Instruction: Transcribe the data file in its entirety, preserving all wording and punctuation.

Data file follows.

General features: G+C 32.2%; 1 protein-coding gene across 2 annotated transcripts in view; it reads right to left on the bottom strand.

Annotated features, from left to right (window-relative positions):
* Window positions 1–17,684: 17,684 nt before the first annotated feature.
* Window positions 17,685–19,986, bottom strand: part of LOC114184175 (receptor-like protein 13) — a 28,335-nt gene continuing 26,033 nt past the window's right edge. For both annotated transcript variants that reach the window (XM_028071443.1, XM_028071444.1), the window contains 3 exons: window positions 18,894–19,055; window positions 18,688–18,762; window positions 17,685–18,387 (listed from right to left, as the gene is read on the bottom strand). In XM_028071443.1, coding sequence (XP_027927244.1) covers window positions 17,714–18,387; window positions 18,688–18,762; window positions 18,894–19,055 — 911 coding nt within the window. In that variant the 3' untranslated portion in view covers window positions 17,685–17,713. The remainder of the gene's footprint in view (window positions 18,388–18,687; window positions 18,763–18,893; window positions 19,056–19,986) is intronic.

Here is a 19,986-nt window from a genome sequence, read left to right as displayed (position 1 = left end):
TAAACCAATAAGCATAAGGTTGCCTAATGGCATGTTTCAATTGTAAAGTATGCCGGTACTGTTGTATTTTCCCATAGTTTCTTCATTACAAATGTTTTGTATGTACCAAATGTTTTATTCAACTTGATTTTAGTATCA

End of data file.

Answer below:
General features: G+C 32.2%; 1 protein-coding gene across 2 annotated transcripts in view; it reads right to left on the bottom strand.

Annotated features, from left to right (window-relative positions):
* Window positions 1–17,684: 17,684 nt before the first annotated feature.
* Window positions 17,685–19,986, bottom strand: part of LOC114184175 (receptor-like protein 13) — a 28,335-nt gene continuing 26,033 nt past the window's right edge. For both annotated transcript variants that reach the window (XM_028071443.1, XM_028071444.1), the window contains 3 exons: window positions 18,894–19,055; window positions 18,688–18,762; window positions 17,685–18,387 (listed from right to left, as the gene is read on the bottom strand). In XM_028071443.1, coding sequence (XP_027927244.1) covers window positions 17,714–18,387; window positions 18,688–18,762; window positions 18,894–19,055 — 911 coding nt within the window. In that variant the 3' untranslated portion in view covers window positions 17,685–17,713. The remainder of the gene's footprint in view (window positions 18,388–18,687; window positions 18,763–18,893; window positions 19,056–19,986) is intronic.

Here is a 19,986-nt window from a genome sequence, read left to right as displayed (position 1 = left end):
TAAACCAATAAGCATAAGGTTGCCTAATGGCATGTTTCAATTGTAAAGTATGCCGGTACTGTTGTATTTTCCCATAGTTTCTTCATTACAAATGTTTTGTATGTACCAAATGTTTTATTCAACTTGATTTTAGTATCA